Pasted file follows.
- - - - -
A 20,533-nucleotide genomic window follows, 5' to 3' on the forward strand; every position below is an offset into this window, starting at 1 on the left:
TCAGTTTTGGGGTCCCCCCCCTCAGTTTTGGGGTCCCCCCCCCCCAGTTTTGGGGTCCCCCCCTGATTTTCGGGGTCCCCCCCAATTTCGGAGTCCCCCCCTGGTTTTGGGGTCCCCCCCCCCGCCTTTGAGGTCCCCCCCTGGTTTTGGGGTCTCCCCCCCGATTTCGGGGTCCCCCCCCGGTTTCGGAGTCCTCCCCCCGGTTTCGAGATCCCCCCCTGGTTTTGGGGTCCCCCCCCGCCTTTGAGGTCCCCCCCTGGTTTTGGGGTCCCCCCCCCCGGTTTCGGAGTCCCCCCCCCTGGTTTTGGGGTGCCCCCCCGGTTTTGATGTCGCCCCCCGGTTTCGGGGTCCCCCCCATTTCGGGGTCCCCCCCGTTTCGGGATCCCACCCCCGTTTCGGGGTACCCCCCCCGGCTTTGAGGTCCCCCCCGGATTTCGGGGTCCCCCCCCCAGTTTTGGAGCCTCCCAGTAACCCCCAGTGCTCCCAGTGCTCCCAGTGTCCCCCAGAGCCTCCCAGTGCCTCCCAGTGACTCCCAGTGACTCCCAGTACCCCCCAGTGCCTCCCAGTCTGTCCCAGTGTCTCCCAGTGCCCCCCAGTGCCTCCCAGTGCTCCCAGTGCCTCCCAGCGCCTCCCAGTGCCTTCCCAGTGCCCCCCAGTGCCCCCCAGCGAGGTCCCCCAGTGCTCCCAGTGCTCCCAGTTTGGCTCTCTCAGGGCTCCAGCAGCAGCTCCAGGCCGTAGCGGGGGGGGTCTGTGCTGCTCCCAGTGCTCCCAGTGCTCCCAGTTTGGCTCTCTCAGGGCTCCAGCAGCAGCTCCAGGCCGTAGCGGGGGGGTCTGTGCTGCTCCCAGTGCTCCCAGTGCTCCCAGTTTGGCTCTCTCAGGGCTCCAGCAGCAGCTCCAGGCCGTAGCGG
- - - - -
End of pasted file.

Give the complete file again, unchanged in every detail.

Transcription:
A 20,533-nucleotide genomic window follows, 5' to 3' on the forward strand; every position below is an offset into this window, starting at 1 on the left:
TCAGTTTTGGGGTCCCCCCCCTCAGTTTTGGGGTCCCCCCCCCCCAGTTTTGGGGTCCCCCCCTGATTTTCGGGGTCCCCCCCAATTTCGGAGTCCCCCCCTGGTTTTGGGGTCCCCCCCCCCGCCTTTGAGGTCCCCCCCTGGTTTTGGGGTCTCCCCCCCGATTTCGGGGTCCCCCCCCGGTTTCGGAGTCCTCCCCCCGGTTTCGAGATCCCCCCCTGGTTTTGGGGTCCCCCCCCGCCTTTGAGGTCCCCCCCTGGTTTTGGGGTCCCCCCCCCCGGTTTCGGAGTCCCCCCCCCTGGTTTTGGGGTGCCCCCCCGGTTTTGATGTCGCCCCCCGGTTTCGGGGTCCCCCCCATTTCGGGGTCCCCCCCGTTTCGGGATCCCACCCCCGTTTCGGGGTACCCCCCCCGGCTTTGAGGTCCCCCCCGGATTTCGGGGTCCCCCCCCCAGTTTTGGAGCCTCCCAGTAACCCCCAGTGCTCCCAGTGCTCCCAGTGTCCCCCAGAGCCTCCCAGTGCCTCCCAGTGACTCCCAGTGACTCCCAGTACCCCCCAGTGCCTCCCAGTCTGTCCCAGTGTCTCCCAGTGCCCCCCAGTGCCTCCCAGTGCTCCCAGTGCCTCCCAGCGCCTCCCAGTGCCTTCCCAGTGCCCCCCAGTGCCCCCCAGCGAGGTCCCCCAGTGCTCCCAGTGCTCCCAGTTTGGCTCTCTCAGGGCTCCAGCAGCAGCTCCAGGCCGTAGCGGGGGGGGTCTGTGCTGCTCCCAGTGCTCCCAGTGCTCCCAGTTTGGCTCTCTCAGGGCTCCAGCAGCAGCTCCAGGCCGTAGCGGGGGGGTCTGTGCTGCTCCCAGTGCTCCCAGTGCTCCCAGTTTGGCTCTCTCAGGGCTCCAGCAGCAGCTCCAGGCCGTAGCGG